Each state maintains its own laws determining how and why police may stop a driver, and DUI checkpoints regularly come under scrutiny as violations of certain constitutional rights, specifically those outlined in the Fourth Amendment.

While Florida does allow police to perform DUI checkpoints, some states do not give their police this right, or greatly regulate it. However, even though we do face legal DUI checkpoints here in the Sunshine State, there are some potential violations of personal rights that a court may consider.

While it is legal for police to stop and question a driver at a DUI checkpoint, if the stop continues into an unwarranted search of the driver or the vehicle, this may stretch beyond the boundaries of what the law allows. In general, in order to search a vehicle, police must have either a warrant, probable cause based on present evidence, or the permission of the driver.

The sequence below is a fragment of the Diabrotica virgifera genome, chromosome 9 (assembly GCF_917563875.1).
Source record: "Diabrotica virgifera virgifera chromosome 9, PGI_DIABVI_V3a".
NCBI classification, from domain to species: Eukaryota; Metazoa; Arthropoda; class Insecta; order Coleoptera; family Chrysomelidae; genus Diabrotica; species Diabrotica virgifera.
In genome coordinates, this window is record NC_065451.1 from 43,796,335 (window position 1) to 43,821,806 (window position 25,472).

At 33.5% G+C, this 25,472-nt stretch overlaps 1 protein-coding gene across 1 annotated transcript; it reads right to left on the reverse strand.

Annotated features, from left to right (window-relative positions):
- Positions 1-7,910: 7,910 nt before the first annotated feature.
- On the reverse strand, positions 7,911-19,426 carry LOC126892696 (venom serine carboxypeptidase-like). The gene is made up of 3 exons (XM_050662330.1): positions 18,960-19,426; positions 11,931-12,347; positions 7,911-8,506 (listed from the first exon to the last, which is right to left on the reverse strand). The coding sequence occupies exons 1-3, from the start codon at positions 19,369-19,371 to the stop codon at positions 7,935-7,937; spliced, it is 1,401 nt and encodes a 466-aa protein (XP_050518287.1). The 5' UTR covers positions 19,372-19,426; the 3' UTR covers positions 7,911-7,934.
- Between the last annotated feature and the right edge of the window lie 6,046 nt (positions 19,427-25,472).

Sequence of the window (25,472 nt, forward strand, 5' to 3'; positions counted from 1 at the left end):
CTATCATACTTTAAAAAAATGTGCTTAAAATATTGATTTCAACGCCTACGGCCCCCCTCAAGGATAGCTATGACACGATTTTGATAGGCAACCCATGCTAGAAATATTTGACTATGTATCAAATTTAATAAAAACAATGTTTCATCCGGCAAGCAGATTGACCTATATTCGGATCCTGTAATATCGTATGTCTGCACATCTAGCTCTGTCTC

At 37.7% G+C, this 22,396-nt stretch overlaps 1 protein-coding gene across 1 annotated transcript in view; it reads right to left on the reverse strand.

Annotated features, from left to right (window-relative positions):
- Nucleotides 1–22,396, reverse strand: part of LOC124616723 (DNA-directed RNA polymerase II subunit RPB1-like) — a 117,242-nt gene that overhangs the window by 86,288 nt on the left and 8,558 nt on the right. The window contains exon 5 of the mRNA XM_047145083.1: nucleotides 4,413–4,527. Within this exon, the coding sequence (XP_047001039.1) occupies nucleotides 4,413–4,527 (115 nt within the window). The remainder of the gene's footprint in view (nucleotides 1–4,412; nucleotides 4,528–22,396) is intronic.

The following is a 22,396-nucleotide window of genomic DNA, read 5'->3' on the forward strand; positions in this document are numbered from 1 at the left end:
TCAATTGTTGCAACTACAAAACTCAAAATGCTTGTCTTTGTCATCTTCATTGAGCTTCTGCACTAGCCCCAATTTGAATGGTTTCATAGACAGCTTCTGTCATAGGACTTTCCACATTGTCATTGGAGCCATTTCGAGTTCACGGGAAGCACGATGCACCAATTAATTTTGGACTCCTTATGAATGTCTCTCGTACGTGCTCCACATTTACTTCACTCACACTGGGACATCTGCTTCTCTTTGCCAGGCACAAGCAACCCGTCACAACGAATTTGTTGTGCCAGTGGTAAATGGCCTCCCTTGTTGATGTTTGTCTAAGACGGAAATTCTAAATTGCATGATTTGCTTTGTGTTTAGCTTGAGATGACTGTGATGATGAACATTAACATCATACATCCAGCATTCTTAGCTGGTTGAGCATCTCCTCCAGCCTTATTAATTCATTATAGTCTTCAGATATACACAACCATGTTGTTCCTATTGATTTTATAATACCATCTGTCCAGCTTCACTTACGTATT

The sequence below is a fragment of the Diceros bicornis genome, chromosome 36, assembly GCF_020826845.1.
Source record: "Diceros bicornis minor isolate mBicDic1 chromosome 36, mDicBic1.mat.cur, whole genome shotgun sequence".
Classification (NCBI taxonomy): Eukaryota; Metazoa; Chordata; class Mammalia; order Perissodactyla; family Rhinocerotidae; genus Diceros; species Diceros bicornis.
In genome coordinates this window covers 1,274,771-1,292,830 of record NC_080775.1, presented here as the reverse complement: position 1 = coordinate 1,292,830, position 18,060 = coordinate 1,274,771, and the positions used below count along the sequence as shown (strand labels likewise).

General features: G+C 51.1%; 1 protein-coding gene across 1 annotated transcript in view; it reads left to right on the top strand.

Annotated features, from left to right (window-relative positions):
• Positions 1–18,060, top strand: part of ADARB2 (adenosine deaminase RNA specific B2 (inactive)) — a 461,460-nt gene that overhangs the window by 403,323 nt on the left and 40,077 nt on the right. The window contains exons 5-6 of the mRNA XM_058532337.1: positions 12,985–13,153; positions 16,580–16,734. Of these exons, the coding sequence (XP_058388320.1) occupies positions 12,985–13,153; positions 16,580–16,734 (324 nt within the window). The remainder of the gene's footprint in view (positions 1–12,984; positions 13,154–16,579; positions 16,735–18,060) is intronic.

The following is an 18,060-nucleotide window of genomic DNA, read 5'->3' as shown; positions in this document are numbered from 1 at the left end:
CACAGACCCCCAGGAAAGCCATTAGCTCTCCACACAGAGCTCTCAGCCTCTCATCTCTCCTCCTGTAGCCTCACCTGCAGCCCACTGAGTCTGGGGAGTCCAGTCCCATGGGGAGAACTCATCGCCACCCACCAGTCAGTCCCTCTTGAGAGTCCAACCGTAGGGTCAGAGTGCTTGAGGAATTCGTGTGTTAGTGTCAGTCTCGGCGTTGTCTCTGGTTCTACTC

If the driver does not consent to the search, and the officer does not have probable cause, then the fact that the search took place in conjunction with a DUI checkpoint may not prove relevant to the court. In fact, courts often push back on these kinds of practices. Here in Florida, the law often favors individual rights, so framing an objection to a search within these terms is sometimes very effective in seeing any resulting charges dismissed or diminished.

If you believe ether your Fourth Amendment rights were violated during a DUI checkpoint, or if an aspect of the stop was not within proper procedures, be sure to carefully consider your next legal actions. Even if you believe that the case against you is strong, it is never wise to simply accept charges without building a strong defense to protect your rights and privileges.

Source: FindLaw, “Are DUI Checkpoints Legal?,” accessed March 23, 2018